Fishing communities who are reliant on the productivity of these environments can also be adversely affected by the depletion of stocks. The economies of countries such as Peru and Newfoundland have been reliant on the income generated from their coastal fisheries. Overexploitation of these systems in response to the growing demand for fish stocks, places huge pressures on the sustainability of these systems to endure such demands.

    Another example (and putting coral reefs at very high risk of being destroyed in the 21st Century) is the consistent rise of global warming and its known effects on coral bleaching. Over the past one hundred years, the temperature of sea water in many tropical areas has been rising. Rising water temperatures block the photosynthetic reaction that converts carbon dioxide into sugar (a process carried out by the zooxanthellae – the microscopic algae that reside within the corals). The result is a build-up of products that poison the zooxanthellae. To save itself, the coral expels the zooxanthellae and some of its own tissue, leaving the coral a bleached white. The bleached coral can recover, but only if cooler water temperatures return and the algae are able to grow again.  This is an incredibly slow process however, and the rate of destruction of the reefs is far quicker than the recovery rate.
    The limitations that marine environments present to humans have made the progression of knowledge and insight through research a slow process. Our knowledge of marine ecology is still quite limited; there are places within the ocean that have never been visited by humans due to our own technical limitations. However, there has been a marked increase in research and discoveries in the last century due to technological advancement. It is, apart from space, the last frontier.

    Jacques-Yves Cousteau was born on June 11, 1910, in France and is most famous for exploring the world’s oceans. As a young man in his 20’s he went swimming underwater with goggles. It was the beginning of his long and devoted relationship and tireless efforts to explore and protect the world’s oceans.

    Seeking a way to explore underwater longer and more freely, he developed, with engineer Emile Gagnan, the Self-Contained Underwater Breathing Apparatus, or SCUBA, in 1943. This opened up the ‘wild blue yonder’ to all men. Cousteau, along with 2 naval officers, became known as the "mousquemers" ("musketeers of the sea") as they carried out diving experiments in the sea and laboratory. Using a boat called Calypso, and equipped with instruments for diving and scientific research they explored the seas and rivers of the world for the next four decades.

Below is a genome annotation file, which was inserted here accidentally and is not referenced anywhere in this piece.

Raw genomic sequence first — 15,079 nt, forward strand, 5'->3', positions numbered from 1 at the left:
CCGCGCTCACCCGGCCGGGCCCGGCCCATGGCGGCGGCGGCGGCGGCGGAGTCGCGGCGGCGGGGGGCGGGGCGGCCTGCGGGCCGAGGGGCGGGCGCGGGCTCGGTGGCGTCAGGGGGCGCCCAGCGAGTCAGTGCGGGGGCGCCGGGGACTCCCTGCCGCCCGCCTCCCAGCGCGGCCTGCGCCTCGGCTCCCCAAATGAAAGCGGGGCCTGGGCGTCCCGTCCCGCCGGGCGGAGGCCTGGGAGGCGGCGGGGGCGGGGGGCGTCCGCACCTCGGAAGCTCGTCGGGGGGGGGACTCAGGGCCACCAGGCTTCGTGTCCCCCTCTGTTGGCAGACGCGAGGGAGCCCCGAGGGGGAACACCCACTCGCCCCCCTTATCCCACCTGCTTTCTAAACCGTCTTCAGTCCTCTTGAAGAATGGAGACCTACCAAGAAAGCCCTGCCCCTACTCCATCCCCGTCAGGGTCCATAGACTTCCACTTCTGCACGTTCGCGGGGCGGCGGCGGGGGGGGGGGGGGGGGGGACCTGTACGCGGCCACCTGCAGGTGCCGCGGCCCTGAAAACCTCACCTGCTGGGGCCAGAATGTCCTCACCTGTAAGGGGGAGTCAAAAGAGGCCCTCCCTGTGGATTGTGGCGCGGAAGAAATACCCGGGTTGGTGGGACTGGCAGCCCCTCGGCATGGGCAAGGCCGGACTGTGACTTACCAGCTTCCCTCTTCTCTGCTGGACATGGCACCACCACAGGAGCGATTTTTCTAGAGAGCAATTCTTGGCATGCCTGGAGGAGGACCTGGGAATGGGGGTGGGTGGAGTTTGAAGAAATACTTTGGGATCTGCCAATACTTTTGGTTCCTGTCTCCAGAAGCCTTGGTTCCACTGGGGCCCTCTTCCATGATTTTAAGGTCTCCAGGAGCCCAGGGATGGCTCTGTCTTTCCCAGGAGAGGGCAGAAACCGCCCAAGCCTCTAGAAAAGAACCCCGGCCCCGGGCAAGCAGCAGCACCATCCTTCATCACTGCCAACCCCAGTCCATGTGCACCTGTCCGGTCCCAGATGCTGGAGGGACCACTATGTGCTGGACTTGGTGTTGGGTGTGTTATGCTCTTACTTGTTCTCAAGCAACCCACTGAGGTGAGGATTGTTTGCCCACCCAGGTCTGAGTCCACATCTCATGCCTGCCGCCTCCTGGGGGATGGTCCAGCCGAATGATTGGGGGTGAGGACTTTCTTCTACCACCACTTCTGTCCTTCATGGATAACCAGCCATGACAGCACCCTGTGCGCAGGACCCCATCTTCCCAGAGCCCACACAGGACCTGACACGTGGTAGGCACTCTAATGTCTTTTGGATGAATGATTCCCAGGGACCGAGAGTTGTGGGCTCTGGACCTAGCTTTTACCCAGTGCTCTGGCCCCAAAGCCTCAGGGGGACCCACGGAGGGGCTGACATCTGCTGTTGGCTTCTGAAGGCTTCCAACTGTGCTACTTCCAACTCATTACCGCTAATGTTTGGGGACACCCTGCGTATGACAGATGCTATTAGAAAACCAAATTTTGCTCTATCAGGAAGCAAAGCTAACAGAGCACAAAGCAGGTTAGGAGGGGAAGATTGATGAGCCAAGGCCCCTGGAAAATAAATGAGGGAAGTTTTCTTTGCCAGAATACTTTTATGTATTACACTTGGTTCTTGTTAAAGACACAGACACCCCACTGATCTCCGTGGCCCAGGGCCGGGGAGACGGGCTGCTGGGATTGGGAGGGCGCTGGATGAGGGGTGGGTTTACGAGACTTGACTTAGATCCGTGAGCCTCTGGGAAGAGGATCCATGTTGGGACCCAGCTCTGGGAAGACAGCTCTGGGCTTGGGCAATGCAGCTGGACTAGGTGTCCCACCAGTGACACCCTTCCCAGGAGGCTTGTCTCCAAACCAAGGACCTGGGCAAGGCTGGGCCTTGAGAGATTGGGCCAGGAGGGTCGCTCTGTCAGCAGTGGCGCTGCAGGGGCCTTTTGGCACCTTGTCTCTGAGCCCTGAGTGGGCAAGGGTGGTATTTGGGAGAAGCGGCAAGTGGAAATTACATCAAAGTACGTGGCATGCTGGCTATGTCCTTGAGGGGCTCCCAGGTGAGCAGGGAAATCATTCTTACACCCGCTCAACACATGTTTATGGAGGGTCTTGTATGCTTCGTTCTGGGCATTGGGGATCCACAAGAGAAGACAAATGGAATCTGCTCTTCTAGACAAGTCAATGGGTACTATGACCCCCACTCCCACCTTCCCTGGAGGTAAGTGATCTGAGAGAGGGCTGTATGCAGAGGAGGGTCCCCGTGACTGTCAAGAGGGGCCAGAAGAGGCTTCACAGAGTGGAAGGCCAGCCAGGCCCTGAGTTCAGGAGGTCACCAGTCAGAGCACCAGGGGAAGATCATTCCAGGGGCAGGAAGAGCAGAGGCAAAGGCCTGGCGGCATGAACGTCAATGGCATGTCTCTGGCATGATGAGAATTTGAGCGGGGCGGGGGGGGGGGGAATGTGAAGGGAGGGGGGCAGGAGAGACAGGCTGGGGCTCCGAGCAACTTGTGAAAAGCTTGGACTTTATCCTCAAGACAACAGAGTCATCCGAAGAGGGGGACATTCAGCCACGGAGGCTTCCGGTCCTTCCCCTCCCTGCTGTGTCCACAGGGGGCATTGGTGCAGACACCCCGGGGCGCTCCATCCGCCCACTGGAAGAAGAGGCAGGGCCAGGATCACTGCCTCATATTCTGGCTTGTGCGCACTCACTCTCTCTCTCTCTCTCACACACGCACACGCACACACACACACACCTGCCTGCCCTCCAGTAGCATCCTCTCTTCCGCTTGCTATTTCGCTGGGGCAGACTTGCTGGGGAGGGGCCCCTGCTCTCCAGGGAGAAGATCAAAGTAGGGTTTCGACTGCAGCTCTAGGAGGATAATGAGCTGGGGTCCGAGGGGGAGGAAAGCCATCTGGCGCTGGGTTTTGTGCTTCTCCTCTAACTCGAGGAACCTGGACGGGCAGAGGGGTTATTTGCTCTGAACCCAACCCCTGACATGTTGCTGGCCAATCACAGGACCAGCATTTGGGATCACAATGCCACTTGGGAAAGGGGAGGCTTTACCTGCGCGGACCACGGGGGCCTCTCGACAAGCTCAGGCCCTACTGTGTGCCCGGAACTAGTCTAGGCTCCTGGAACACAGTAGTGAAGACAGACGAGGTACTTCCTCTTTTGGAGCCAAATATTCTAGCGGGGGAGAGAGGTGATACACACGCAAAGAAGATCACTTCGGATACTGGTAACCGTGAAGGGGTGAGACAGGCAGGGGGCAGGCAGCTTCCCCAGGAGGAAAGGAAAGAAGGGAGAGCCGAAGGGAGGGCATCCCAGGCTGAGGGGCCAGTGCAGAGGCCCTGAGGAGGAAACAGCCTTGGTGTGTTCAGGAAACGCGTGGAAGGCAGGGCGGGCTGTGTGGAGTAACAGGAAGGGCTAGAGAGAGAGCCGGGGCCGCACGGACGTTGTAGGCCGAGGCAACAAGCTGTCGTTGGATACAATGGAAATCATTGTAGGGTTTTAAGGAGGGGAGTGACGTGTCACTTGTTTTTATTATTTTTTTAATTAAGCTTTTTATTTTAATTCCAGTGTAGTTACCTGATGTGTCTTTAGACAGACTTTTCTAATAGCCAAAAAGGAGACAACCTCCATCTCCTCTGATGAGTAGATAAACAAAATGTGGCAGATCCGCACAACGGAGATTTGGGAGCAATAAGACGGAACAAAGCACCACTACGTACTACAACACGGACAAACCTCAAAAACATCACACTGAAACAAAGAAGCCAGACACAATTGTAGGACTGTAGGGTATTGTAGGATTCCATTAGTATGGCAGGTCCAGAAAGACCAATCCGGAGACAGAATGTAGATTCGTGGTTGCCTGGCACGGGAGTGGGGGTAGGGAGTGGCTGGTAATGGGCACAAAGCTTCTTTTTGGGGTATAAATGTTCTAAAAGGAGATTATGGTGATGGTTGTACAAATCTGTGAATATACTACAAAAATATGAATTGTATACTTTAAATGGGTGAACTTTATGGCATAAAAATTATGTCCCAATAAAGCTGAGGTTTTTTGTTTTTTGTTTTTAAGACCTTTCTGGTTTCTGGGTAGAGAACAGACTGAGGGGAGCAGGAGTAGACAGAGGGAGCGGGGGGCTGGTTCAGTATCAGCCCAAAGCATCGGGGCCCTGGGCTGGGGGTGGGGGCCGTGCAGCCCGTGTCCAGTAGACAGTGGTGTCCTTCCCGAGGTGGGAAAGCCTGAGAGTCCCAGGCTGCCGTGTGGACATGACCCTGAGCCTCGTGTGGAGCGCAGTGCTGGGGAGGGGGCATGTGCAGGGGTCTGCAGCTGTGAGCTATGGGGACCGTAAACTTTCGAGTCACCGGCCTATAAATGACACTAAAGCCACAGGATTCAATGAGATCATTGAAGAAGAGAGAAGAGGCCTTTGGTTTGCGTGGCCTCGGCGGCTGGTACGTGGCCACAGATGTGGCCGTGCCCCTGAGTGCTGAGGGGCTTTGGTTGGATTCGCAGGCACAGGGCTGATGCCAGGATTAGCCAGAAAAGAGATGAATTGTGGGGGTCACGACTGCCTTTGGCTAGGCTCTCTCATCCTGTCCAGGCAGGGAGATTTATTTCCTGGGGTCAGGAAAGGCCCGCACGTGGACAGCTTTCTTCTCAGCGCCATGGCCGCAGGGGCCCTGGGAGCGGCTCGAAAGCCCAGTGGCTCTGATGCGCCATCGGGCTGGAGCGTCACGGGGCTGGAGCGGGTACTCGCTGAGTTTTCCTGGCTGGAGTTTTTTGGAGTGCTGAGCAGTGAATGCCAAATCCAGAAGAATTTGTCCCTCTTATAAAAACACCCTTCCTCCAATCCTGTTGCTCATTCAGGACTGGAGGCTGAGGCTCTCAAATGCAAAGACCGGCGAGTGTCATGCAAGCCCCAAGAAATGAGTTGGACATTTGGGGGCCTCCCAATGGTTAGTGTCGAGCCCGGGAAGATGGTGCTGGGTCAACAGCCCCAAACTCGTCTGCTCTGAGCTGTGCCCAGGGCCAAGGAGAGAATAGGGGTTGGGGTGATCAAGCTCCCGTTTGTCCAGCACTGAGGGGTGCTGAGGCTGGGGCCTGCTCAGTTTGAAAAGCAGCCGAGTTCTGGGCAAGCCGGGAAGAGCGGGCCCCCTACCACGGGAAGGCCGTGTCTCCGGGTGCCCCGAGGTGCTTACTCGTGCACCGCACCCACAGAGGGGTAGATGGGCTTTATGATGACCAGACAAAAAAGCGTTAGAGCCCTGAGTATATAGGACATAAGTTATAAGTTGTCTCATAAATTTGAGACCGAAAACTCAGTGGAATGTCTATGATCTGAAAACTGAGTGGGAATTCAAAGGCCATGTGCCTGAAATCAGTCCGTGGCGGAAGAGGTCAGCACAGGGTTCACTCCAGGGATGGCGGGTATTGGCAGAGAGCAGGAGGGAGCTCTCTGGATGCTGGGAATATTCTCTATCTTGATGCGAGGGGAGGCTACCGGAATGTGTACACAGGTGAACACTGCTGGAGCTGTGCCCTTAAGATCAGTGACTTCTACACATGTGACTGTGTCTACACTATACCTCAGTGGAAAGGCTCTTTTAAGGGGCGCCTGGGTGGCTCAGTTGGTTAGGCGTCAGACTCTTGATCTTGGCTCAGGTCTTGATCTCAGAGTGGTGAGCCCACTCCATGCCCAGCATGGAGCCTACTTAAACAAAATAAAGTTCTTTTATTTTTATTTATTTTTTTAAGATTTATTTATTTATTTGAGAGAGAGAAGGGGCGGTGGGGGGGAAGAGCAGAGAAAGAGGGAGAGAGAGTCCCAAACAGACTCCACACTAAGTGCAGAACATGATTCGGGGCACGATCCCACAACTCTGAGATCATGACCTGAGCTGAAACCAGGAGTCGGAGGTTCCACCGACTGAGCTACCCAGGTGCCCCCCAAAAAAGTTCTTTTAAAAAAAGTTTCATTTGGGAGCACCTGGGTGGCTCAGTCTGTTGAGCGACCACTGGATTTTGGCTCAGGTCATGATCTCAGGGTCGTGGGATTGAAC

Realising that it would take an organised effort to protect the planet, in 1974, Cousteau created The Cousteau Society, a not-for-profit, membership group. He launched a worldwide petition campaign in 1990 to save Antarctica from mineral exploitation. He was successful, the pristine continent having been protected for the last 50 years. The global reach of his influence was evident when, in 1992, the Captain received an official invitation to participate in the UN Conference on Development and the Environment held in Rio de Janeiro.

    Captain Cousteau died on June 25, 1997, at the age of 87. His fight for protection of the world’s oceans and his wonder for such breath-taking ecosystems is an inspiration to all.

    • Develop a framework for classifying and identifying marine life
    • By recognising broad groups that different types of plants, invertebrates, fish and other organism's fall into, you can categorise organisms faster and easier
    • Enhance work opportunities in marine industries - perhaps as a tour guide or teacher, or on boats or diving. 
    • A foundation for further, more advanced studies.